as published in the UK’s INDEPENDENT

The influx from the US, which last year sent 167,000 horses to its two neighbours for slaughter as human food, has been largely unexamined during the ongoing crisis

Tesco Beef?Thousands of tonnes of horsemeat originating from the United States, which may be tainted with banned veterinary drugs, is being imported into Europe for human consumption every year and should be banned, say campaigners.

A report by the respected Humane Society International (HSI) outlining what they say is a glaring gap in food safety standards concerning horse meat from North America, is to be submitted to the European Commission this week, along with a demand for a halt to the trade.

About 15,000 tonnes of horsemeat worth £42m is shipped each year to Europe from Mexico and Canada, the vast majority of which comes from horses raised in the US, which bans their slaughter for human consumption. The influx from the US, which last year sent 167,000 horses to its two neighbours for slaughter as human food, has been largely unexamined during the ongoing crisis. But experts argue that wide differences in record keeping between the US and Europe means large quantities of horse meat that may not meet EU standards are entering the food chain from across the Atlantic while attention is focused on countries such as Romania.

Jo Swabe, European Union director of HSI, said: “Americans, rather like the British, do not regard horses as a source of meat and so these animals are treated by their owners with drugs that mean they cannot enter the human food chain. There is no reliable system in the US, or in Canada and Mexico , to verify just what medicines have been administered and yet these carcasses are being shipped to Europe. The only answer is for this trade to be stopped.”

Unlike Europe, where a horse must have a passport identifying its origin and listing medications it has had, there is no such US system. Instead, any American selling a horse to Mexico or Canada must declare it has received no substances making it unfit for use as food such as phenylbutazone or “bute”, a widely-used painkiller and a carcinogen in humans. Campaigners say this system is ripe for abuse.

The Independent understands the European Union’s Food and Veterinary Office has concluded documentation showing US horses presented for slaughter in Mexico and Canada have not had substances making them unfit for use as food is “not reliable”.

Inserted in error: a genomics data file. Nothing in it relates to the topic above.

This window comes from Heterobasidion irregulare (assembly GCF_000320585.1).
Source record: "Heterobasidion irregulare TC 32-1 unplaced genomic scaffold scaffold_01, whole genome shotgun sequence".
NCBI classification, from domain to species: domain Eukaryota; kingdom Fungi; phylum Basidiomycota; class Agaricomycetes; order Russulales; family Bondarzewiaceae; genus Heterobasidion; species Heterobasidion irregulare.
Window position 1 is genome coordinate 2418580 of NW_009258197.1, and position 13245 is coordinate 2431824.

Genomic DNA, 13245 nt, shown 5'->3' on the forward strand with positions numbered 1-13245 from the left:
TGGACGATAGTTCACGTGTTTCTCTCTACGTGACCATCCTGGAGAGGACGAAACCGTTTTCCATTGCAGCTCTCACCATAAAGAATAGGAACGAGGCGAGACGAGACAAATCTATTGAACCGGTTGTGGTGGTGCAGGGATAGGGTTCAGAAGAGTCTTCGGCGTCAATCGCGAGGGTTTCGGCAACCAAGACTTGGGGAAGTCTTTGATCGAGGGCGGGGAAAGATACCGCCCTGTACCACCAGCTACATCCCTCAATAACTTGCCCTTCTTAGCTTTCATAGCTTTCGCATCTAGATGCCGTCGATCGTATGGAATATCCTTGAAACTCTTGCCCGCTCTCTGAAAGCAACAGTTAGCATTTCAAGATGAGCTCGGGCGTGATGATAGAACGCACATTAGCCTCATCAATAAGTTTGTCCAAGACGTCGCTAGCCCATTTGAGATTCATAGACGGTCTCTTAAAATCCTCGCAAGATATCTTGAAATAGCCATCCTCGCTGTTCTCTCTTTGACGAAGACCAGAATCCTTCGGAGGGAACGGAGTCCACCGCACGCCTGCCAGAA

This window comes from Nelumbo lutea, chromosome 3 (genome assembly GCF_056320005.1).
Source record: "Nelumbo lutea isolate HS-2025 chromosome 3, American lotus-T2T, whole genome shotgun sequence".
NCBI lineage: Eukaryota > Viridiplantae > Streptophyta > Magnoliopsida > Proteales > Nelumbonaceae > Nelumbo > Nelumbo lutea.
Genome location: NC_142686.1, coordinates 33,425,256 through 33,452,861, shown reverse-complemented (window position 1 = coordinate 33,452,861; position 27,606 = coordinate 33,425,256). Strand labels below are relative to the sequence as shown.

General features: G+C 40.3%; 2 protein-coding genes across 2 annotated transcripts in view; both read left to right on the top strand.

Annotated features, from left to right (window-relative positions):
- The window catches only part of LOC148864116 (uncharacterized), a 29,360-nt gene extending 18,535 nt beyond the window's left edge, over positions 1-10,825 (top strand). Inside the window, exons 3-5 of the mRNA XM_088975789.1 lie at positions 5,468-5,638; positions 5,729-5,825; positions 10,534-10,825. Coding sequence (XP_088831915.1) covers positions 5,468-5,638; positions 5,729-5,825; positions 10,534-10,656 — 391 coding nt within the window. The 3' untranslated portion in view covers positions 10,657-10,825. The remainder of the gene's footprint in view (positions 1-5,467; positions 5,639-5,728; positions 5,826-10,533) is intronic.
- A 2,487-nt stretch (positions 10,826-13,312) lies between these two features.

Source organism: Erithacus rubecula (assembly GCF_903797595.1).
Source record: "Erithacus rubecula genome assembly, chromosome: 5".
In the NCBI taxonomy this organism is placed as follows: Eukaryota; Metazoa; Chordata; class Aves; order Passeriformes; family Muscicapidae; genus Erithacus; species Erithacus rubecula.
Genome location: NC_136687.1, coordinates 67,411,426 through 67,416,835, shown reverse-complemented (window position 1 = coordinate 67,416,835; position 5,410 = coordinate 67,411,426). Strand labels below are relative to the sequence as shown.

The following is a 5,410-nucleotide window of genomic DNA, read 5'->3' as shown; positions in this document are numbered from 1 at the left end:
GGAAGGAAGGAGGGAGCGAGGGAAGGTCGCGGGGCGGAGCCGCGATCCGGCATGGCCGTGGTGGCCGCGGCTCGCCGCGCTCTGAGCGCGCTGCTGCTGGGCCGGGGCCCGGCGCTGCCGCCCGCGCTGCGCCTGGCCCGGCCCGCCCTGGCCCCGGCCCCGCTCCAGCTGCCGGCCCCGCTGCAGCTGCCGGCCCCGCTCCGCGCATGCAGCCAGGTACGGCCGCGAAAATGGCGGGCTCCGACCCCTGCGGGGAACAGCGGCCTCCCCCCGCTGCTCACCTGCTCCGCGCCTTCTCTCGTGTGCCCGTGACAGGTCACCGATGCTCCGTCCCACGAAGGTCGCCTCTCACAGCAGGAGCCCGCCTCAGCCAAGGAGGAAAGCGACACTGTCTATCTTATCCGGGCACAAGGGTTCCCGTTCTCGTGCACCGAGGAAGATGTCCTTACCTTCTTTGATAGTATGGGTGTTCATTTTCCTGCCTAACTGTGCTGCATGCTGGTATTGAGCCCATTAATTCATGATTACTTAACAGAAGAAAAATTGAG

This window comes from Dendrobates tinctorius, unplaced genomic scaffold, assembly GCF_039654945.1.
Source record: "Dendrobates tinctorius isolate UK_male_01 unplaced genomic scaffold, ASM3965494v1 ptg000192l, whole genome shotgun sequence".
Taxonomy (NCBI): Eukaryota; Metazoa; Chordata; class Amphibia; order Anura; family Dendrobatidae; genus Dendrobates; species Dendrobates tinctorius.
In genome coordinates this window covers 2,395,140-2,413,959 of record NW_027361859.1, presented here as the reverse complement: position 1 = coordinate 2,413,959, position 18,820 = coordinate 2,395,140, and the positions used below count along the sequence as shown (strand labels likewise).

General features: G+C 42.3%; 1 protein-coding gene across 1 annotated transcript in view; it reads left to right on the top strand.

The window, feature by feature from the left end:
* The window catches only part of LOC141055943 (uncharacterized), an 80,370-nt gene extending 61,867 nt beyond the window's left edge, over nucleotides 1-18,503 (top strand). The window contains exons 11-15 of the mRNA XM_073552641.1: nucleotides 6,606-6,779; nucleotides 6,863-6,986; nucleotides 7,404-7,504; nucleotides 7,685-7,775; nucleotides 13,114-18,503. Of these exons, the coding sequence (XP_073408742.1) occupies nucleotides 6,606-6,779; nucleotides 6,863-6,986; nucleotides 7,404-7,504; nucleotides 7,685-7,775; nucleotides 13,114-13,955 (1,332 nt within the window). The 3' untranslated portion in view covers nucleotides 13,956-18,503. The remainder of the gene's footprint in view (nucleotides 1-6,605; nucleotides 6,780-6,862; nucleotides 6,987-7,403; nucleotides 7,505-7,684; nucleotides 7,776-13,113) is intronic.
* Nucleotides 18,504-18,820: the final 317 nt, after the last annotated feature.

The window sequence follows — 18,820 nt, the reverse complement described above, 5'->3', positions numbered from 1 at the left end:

The European Commission said robust measures were in place but requirements were under review.

Click (HERE) to visit the Independent and to Comment

Does US Military still use Horses and Bayonets?

By , of the Christian Science Monitor

“we also have fewer horses and bayonets…”

Does the US military still use horses and bayonets?

The Old Guard caisson procession arrives with a casket holding remains of a group of 11 World War II airmen missing in action since 1943 that have been recently identified for burial ceremony at Arlington National Cemetery, Arlington, Virginia. ~ photo by Hyungwon Kang/

This question arises because of President Obama’s riposte against Mitt Romney on defense budgets in Monday night’s presidential debate. At one point Romney charged that the US Navy is now smaller than at any time since 1916. Obama came back with a smooth and perhaps pre-planned zinger.

“You mentioned the Navy … and that we have fewer ships than we did in 1916. Well, Governor, we also have fewer horses and bayonets, because the nature of the military’s changed.”

The phrase “horses and bayonets” subsequently spawned a flood of tweets, as “binders full of women” did in the second candidate face-off. But as the descendent of one of the nation’s last horse cavalry commanders, this Decoder writer wonders about the accuracy of Obama’s words. He said the US has “fewer” horses and bayonets, not “none.” Is that accurate? If so, where are these things now?

Well, the bayonet thing is easy to elucidate. The Marines and the Army both still issue rifle-mounted knives to serve as hand weapons, utility knives, saws, and all-around handy items.

Bayonet training is an integral part of the Marine Corps Martial Arts Program, which every recruit must pass. During such training, recruits fix OKC-3S bayonets underneath the muzzles of their rifles, effectively turning it into a spear. They’re taught thrusts, jabs, and slashes, according to a Marine public affairs account of such training. They then must use these techniques on a dummy-filled course intended to simulate close combat.

As for horses, there’s still at least one equestrian unit in the US Army. That’s the Caisson Platoon of the 3rd US Infantry, “The Old Guard.”

The Old Guard represents the Army in ceremonies throughout the Washington region and the nation at large. They’re the soldiers visitors see at Arlington National Cemetery and in presidential inaugural parades.